September 4

Harassment, imprisonment or death

Hundreds, perhaps thousands of people in countries such as China, Iran and North Korea could face harassment, imprisonment or death following the latest release from the Wikileaks US diplomatic cables trove, reports Dylan Welch, The Sydney Morning Herald’s national security correspondent (3/9).


At the time of the first publication by WikiLeaks of secret US government information, which included  details of  Afghan informers, the point was made here that the difficulty for the US government in dealing with this could only be understood in its American constitutional context: “The Constitution and national security, 5 August 2010.

The US government has been rendered impotent by constitutional developments in the US, and its unwillingness to test these.


“It demonstrates yet again,” we pointed out “ the advantages of the constitutional system we have inherited. We would be foolish to change it because of some irrational hatred of our oldest constitutional institution by what is a small but noisy minority.

“Not only is the publication of this purloined information obviously a potential death sentence for those named and possibly those close to them.  It means that further cooperation by just about anybody with allied intelligence in this and any future conflict will obviously be highly unlikely’” we added.

“This cutting off of a signal source of intelligence will not only seriously endanger allied and Australian service men and women, it could contribute significantly to the defeat of our forces in this and future conflicts.”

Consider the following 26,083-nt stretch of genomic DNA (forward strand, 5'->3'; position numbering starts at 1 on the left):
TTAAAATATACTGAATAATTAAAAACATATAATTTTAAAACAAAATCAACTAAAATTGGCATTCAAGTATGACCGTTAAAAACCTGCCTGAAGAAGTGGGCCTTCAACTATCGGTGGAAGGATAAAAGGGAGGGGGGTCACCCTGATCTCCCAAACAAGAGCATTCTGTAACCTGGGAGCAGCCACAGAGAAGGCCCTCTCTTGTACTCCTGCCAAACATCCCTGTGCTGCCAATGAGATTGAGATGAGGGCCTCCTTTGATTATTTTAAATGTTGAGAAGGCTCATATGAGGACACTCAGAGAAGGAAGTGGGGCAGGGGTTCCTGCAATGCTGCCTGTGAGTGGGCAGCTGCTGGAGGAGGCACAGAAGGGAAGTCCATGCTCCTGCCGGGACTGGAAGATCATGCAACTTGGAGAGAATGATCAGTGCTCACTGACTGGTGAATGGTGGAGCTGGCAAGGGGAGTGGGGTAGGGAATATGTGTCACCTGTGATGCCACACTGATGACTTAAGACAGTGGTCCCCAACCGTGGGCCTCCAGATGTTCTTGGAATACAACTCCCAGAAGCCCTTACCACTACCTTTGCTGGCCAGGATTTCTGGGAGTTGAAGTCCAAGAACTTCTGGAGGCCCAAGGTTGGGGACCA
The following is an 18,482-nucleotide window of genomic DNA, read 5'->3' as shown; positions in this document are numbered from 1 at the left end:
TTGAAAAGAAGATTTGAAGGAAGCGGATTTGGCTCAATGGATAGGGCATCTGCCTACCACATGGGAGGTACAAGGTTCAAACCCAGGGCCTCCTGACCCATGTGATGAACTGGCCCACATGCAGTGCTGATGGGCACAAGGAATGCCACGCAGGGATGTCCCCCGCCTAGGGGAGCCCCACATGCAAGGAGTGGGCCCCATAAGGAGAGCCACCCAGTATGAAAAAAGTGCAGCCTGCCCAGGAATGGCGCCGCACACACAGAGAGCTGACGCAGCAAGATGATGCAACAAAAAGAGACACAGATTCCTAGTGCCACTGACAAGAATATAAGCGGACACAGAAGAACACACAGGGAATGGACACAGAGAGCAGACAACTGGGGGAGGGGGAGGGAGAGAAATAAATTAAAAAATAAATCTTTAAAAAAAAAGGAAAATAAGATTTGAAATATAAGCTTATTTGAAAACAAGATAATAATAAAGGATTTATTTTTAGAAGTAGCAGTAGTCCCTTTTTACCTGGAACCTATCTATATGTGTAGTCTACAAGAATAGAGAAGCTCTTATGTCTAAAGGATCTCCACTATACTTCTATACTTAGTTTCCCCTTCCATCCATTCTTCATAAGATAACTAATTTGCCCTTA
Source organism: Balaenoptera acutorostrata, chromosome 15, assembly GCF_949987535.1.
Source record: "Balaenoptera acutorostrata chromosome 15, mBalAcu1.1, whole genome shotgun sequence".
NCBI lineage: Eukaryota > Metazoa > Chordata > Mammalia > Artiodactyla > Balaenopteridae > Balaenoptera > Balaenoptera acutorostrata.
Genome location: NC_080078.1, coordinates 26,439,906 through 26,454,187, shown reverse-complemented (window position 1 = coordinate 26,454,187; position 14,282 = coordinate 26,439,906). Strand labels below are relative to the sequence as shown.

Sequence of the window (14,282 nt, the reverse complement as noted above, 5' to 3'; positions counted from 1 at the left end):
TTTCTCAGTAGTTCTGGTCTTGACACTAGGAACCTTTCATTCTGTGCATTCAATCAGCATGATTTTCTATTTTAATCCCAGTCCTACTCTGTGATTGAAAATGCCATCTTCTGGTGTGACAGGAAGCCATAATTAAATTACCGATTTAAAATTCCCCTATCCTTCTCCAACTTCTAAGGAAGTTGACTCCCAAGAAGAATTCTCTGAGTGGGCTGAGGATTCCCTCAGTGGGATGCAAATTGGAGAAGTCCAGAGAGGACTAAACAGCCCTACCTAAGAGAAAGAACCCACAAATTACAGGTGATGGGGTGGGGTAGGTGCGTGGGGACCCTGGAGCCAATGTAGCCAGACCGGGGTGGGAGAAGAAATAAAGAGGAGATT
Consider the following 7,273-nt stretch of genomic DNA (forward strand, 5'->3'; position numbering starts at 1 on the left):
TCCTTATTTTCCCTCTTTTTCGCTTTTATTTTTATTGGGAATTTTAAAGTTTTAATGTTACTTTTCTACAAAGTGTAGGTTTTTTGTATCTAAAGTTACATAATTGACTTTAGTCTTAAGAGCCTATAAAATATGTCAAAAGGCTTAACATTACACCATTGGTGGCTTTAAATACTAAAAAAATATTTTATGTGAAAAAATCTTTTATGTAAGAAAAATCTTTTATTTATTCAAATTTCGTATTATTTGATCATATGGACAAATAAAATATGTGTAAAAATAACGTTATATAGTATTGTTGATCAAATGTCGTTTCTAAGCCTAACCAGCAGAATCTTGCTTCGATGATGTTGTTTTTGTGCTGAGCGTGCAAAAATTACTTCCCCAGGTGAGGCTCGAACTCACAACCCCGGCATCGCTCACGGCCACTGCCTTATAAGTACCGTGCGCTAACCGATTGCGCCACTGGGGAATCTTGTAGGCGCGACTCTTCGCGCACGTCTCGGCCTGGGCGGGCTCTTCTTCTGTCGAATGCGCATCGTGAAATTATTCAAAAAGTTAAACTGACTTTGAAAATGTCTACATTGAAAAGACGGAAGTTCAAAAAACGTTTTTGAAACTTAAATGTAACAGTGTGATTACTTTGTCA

…all State Department cables released.. 

(Continued below)

The news that  WikiLeaks has now released its full archive of more than 250,000 U.S. State Department cables — many of them uncensored.  Former supporters of Wikileaks are astounded.According to the Voice of America (2/9) the State Department  says  the release could jeopardize the lives of sensitive sources, including opposition figures.

WikiLeaks staff members could not be reached Friday for comment. This led to former allies Wikileaks and The Guardian blaming one another.   

According to the Voice of America, WikiLeaks said this week that it had decided to release the cables because a journalist for the Guardian newspaper revealed the password to unlock the entire unredacted archive in a recent book. But a Guardian spokesman denied any wrongdoing by the paper. And Reuters (3/9) reports that Julian Assange late last year( 2010)  told associates his website's entire cache of U.S. diplomatic cables "must somehow" be released.

The point is the material should not have been released.  Once the  US government realised the documents had been stolen, it should have acted.

We asserted here last year that the Obama administration is paralysed by the extremely liberal interpretation of the Pentagon Papers case. The Western alliance is endangered by this paralysis. We believe these assertions remain true.   


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